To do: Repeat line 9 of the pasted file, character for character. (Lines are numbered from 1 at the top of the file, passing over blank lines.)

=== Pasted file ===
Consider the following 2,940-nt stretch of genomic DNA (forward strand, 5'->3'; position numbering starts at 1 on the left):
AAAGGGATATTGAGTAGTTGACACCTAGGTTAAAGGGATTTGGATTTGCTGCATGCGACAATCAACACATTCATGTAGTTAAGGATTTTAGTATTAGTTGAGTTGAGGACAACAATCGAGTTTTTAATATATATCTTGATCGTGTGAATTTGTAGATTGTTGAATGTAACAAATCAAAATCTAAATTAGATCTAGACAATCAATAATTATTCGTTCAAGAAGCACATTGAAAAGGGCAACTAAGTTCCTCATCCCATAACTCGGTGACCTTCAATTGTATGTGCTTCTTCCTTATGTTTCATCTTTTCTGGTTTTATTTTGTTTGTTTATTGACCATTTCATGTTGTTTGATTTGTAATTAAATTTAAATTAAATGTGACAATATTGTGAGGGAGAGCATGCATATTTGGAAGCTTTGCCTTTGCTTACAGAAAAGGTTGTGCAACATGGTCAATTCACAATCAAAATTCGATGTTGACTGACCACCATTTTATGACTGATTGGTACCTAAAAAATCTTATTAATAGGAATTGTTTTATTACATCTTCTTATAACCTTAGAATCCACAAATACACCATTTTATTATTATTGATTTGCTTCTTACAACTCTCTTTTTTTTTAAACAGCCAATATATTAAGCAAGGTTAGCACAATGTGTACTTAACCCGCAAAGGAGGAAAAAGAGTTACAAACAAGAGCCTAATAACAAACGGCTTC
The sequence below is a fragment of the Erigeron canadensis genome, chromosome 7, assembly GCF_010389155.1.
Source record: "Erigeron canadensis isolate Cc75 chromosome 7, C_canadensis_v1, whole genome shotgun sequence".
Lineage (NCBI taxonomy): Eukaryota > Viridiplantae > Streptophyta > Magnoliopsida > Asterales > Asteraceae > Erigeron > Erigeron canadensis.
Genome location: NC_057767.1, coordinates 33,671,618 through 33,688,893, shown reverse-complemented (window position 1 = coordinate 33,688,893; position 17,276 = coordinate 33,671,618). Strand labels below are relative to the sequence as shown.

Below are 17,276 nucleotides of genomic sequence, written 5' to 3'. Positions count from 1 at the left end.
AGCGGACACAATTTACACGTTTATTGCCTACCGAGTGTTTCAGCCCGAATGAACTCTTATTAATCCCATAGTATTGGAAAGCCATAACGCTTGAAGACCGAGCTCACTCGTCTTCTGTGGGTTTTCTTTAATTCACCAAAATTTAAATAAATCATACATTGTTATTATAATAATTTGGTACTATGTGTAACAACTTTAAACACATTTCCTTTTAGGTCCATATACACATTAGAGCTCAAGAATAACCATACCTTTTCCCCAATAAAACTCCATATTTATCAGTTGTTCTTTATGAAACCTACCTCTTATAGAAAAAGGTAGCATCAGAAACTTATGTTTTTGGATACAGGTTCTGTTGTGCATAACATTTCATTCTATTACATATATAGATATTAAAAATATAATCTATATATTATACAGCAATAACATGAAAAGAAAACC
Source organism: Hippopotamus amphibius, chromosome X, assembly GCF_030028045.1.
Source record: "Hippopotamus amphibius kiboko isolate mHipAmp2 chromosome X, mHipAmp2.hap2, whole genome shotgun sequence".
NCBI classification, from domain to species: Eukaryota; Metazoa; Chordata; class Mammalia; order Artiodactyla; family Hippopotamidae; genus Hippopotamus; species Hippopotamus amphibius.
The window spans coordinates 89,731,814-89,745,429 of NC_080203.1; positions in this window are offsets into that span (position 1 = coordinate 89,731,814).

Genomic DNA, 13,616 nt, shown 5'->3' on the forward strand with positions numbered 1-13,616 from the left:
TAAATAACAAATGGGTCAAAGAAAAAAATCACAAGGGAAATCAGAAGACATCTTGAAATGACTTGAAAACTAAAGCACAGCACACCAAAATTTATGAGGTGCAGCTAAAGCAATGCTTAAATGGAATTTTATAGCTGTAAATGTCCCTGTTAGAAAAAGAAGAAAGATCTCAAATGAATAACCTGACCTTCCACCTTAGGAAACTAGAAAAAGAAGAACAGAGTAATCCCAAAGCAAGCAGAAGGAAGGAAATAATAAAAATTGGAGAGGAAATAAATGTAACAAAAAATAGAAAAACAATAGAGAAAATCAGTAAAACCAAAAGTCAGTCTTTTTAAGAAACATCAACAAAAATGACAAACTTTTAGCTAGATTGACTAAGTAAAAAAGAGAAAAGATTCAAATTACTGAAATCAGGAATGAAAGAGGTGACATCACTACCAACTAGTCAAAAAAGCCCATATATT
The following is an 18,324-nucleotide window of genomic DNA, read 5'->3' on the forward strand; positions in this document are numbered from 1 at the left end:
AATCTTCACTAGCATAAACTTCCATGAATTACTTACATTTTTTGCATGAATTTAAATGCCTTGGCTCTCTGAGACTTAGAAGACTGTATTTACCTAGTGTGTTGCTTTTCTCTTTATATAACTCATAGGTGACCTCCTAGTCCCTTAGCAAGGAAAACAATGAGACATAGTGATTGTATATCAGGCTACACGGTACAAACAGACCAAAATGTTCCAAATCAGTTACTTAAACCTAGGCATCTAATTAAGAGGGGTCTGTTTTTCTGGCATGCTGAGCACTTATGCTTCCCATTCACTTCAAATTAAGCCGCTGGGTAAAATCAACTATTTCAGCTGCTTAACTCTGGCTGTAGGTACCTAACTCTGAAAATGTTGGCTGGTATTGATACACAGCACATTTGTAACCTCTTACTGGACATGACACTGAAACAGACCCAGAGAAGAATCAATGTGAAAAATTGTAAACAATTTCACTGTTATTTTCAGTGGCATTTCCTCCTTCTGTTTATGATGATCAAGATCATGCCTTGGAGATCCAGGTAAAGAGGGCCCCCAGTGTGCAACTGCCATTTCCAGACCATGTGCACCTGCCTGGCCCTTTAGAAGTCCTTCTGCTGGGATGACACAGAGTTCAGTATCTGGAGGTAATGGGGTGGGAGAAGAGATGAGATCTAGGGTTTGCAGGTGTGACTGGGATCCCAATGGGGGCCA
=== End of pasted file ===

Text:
Source organism: Hippopotamus amphibius, chromosome X, assembly GCF_030028045.1.